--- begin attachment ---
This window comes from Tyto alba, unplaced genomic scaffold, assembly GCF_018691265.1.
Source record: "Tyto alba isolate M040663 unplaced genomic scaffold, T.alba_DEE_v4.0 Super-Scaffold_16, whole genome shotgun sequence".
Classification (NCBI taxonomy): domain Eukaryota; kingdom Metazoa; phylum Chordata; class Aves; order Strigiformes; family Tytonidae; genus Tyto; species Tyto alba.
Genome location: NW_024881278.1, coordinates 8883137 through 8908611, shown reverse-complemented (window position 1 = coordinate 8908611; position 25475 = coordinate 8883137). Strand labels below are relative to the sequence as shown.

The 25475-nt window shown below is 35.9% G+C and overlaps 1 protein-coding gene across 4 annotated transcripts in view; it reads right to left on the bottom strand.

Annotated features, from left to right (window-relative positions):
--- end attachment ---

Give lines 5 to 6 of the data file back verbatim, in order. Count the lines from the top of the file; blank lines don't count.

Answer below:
The 25475-nt window shown below is 35.9% G+C and overlaps 1 protein-coding gene across 4 annotated transcripts in view; it reads right to left on the bottom strand.

Annotated features, from left to right (window-relative positions):